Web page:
The Role of Arts Council England and Public Libraries
Sue gave a fascinating and detailed presentation on how the Arts Council England works to support Public Libraries and gave indications on the future of Public Libraries sending us away with the thought that great libraries build communities. She tweets as @librarychampion.
We heard about some of the projects that the Arts Council funds : Libraries Connected (was the Society of Chief Librarians), cultural activity through the National Portfolio (but note core activities are the responsibility of local authorities), staff development, Business & Intellectual Property Centres supporting small and medium business enterprises. After three years 90% of businesses are still functioning.
Funding comes through Grant in Aid and National Lottery money and there is partnership with agencies such as Carnegie UK, Welcome Trust, Wolfson Foundation, Public Health England and the BBC (Sue gave the example of the Virtual Reality headsets).
Notable successes have been the publication of Libraries Deliver in 2016, and the provision of wifi in every library.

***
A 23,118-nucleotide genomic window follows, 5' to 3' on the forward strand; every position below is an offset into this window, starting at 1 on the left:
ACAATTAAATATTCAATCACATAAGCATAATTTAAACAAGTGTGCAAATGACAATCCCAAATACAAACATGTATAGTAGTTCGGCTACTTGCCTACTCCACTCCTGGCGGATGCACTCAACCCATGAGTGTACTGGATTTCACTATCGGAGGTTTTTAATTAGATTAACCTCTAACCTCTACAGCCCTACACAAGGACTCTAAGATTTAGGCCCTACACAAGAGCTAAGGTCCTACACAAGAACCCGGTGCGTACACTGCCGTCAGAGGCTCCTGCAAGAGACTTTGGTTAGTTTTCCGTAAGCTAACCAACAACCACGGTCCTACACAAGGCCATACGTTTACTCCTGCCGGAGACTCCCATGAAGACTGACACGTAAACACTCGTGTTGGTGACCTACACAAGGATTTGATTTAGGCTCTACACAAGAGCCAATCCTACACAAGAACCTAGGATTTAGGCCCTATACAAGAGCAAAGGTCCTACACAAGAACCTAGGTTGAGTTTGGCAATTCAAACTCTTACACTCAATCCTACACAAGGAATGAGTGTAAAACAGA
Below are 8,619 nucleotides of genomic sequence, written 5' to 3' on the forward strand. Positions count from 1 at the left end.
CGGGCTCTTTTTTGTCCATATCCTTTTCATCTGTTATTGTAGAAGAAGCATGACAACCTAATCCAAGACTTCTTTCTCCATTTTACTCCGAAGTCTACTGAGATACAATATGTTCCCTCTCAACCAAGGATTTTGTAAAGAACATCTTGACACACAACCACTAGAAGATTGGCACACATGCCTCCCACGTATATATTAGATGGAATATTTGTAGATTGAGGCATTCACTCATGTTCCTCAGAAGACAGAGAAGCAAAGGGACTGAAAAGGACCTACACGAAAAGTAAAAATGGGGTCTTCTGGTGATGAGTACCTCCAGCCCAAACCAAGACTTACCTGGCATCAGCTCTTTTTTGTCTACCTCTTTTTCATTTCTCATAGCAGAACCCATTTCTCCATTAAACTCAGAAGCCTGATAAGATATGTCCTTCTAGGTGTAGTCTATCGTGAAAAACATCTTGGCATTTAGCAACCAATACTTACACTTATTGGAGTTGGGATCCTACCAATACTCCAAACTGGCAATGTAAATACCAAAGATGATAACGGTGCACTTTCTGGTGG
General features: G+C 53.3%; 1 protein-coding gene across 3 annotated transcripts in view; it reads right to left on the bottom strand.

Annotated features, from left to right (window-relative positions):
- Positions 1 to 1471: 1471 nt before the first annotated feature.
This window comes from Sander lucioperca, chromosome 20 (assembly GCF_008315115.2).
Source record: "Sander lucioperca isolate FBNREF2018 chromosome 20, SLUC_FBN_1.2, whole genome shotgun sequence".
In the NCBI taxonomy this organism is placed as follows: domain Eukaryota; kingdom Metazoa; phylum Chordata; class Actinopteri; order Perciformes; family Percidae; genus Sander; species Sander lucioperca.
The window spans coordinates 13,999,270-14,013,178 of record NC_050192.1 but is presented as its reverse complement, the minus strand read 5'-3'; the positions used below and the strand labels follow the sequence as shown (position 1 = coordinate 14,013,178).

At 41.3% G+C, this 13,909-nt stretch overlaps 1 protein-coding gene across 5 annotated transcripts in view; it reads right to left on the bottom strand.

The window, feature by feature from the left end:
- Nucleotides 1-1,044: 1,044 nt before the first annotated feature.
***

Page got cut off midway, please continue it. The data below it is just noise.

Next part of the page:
Sue then looked at opportunities and challenges 2018-2022 including : the revision of the four universal offers to comprise reading; Information and Digital; Health and Well Being; Culture and Creativity all underpinned by learning, a programme transforming leadership and Libraries apprenticeship.
Public satisfaction with libraries is high, Bradford is investing money from the public health budget and new business models are emerging such as partnerships across Local Authorities (ie SPINE). Libraries are cultural hubs, examples given included Arts in Libraries, GiLiL – get it loud in libraries, which encourages gigs. There are national projects – a long running one being the Summer Reader Scheme and research is planned to back up anecdotal evidence on advanced reading levels over the summer break. This year #letscreate launched a ten year strategy with opportunities to get creative https://www.artscouncil.org.uk/letscreate.
This talk counteracted the doom which sometimes surrounds public libraries and gave a real sense of hope for the future. Thank you Sue.
Post contributed by Suzan Griffiths, Churchill College.